Members of Congress Show Support for Stop the Bleed® Program
Several members of Congress recently have spoken on the floor of the U.S. House of Representatives in support of the College’s Stop the Bleed® program. In October 2017, Reps. Roger Marshall, MD (R-KS), and Rodney Davis (R-IL) participated in an ACS-hosted congressional Stop the Bleed training event, during which members of Congress and their key staff learned about bleeding control techniques.
Upon completion of their training, Dr. Marshall and Rep. Davis voiced their support for the Stop the Bleed program on the House floor and urged their colleagues to help raise awareness about the program and to become trained in bleeding control. View the remarks from Dr. Marshall and Rep. Davis.
For more information on trauma advocacy, contact Justin Rosen, ACS Congressional Lobbyist, at email@example.com or 202-672-1528.
CMS Updates Physician Compare Website
The Centers for Medicare & Medicaid Services (CMS) recently announced new quality information on its Physician Compare website. CMS is publicly reporting certain 2016 performance information. New data are available on public-facing profile pages and via the Physician Compare Downloadable Database. In addition, CMS has released a small subset of 2016 group-level measures from the predecessor quality reporting program, the Physician Quality Reporting System (PQRS), on group profile pages as star ratings.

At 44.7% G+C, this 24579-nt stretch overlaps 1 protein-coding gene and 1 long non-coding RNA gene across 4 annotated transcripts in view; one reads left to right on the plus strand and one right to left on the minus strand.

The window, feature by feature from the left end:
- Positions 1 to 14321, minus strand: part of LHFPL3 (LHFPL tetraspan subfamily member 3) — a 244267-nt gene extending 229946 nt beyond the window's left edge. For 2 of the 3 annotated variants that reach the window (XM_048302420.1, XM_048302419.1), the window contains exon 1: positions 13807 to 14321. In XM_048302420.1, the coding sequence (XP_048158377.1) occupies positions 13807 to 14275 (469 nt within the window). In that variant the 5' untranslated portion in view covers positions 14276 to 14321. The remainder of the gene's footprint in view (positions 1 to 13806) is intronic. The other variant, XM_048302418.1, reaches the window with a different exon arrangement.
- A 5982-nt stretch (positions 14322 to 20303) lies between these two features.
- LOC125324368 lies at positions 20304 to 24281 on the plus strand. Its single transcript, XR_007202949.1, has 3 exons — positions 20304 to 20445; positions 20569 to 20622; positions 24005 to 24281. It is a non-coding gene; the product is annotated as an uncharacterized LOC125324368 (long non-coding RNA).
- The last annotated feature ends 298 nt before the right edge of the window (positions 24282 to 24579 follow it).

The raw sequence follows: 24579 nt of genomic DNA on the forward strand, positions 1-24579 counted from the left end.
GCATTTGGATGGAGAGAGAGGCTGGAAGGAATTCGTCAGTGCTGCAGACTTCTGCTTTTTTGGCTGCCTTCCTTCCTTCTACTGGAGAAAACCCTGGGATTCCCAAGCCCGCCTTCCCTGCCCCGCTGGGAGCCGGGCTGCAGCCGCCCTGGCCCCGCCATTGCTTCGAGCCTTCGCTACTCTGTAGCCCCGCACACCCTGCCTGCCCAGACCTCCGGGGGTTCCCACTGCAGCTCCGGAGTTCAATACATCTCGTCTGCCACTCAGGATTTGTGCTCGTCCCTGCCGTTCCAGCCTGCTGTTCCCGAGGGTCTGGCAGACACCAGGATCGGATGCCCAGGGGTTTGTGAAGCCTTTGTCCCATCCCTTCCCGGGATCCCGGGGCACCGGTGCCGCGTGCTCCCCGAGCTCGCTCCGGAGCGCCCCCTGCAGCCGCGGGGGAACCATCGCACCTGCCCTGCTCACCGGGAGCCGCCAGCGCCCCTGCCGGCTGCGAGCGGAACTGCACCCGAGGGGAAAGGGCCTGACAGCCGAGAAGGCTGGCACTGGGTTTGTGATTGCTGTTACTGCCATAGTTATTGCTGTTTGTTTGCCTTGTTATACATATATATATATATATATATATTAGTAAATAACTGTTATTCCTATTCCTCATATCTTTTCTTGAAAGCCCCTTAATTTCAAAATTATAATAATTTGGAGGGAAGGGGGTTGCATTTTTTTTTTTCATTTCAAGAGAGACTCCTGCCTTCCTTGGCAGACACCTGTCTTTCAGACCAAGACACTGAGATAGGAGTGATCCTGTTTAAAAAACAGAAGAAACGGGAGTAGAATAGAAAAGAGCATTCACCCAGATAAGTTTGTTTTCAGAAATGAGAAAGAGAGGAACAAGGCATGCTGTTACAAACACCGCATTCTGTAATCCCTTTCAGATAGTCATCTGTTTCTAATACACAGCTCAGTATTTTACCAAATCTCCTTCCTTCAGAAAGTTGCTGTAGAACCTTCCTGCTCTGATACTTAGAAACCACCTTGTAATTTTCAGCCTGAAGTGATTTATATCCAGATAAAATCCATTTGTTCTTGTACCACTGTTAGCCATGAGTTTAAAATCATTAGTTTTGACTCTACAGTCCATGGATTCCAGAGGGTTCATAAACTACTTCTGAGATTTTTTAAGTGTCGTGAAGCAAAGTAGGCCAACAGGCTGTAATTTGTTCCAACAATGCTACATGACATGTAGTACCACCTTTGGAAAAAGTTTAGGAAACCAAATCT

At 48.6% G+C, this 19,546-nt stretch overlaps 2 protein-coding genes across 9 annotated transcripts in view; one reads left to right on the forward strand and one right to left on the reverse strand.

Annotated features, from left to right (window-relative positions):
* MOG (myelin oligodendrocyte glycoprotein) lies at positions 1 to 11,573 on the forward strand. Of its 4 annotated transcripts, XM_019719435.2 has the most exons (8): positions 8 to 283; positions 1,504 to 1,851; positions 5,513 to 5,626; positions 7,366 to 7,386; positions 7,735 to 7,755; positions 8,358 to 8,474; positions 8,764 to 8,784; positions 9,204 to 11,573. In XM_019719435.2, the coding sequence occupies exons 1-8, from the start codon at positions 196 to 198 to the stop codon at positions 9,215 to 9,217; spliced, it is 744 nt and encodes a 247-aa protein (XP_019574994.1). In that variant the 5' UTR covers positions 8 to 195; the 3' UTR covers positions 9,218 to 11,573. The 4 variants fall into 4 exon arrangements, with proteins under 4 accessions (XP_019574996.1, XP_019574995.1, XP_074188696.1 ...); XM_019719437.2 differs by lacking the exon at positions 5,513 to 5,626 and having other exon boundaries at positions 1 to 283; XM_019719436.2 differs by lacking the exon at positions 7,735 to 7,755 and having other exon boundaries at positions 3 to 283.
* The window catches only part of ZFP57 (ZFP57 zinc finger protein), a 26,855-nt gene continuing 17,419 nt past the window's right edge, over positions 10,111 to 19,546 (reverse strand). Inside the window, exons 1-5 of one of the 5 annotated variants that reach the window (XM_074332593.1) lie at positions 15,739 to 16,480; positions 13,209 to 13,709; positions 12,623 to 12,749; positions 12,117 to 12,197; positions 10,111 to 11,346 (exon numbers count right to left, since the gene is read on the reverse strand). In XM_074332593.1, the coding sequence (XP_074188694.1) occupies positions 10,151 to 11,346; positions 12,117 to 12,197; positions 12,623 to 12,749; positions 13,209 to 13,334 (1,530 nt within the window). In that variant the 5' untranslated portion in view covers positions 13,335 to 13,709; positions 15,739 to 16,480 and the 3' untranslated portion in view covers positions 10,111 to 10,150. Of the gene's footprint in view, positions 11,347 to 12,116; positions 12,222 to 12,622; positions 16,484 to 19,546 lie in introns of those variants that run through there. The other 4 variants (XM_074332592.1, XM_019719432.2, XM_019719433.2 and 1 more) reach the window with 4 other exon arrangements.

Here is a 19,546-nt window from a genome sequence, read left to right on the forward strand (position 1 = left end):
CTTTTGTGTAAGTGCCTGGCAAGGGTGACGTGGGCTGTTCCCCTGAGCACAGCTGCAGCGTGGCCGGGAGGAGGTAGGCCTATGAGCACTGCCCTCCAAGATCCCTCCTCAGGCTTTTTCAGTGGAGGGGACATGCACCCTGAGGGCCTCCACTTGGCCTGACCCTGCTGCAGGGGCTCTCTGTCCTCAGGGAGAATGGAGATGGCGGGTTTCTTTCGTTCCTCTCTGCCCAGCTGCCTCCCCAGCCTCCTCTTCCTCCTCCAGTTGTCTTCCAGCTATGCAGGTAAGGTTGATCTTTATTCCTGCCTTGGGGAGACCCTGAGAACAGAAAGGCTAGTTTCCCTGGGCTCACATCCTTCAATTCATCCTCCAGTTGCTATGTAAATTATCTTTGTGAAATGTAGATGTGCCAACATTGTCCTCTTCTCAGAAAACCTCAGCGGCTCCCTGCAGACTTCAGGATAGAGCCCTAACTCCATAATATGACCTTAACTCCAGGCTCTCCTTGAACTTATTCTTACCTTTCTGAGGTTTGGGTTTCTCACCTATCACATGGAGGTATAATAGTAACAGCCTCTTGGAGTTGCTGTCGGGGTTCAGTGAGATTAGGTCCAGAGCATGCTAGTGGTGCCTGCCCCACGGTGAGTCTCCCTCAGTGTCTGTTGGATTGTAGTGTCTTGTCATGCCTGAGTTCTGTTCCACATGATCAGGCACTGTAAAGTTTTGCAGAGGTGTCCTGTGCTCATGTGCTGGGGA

The updated 2016 measures that CMS released on the Physician Compare profile pages include the following:
- 15 2016 PQRS measures for groups as “star ratings”
- 2016 Consumer Assessment of Healthcare Providers and Systems (CAHPS) for PQRS patient experience measures for groups as top-box scores
- 2016 non-PQRS Qualified Clinical Data Registry measures with performance rates expressed as percentages for clinicians and groups
- 2016 Accountable Care Organization measures
HHS Provides HIPAA Guidance to Help Address Opioid Epidemic
The U.S. Department of Health and Human Services (HHS) Office for Civil Rights has made guidance available on its website to assist surgeons and other health care professionals who are treating patients in the midst of the opioid crisis. HHS has taken the step in conjunction with the declaration of a nationwide public health emergency. The guidance conveys when and how providers can share patient health information with family members, friends, and legal representatives during a crisis such as an opioid overdose.
The American College of Surgeons has created informational tools to help educate both patients and prescribers about the effects of opioids. These materials include the Statement on the Opioid Abuse Epidemic, a patient education guide, and the August opioid-focused edition of the Bulletin.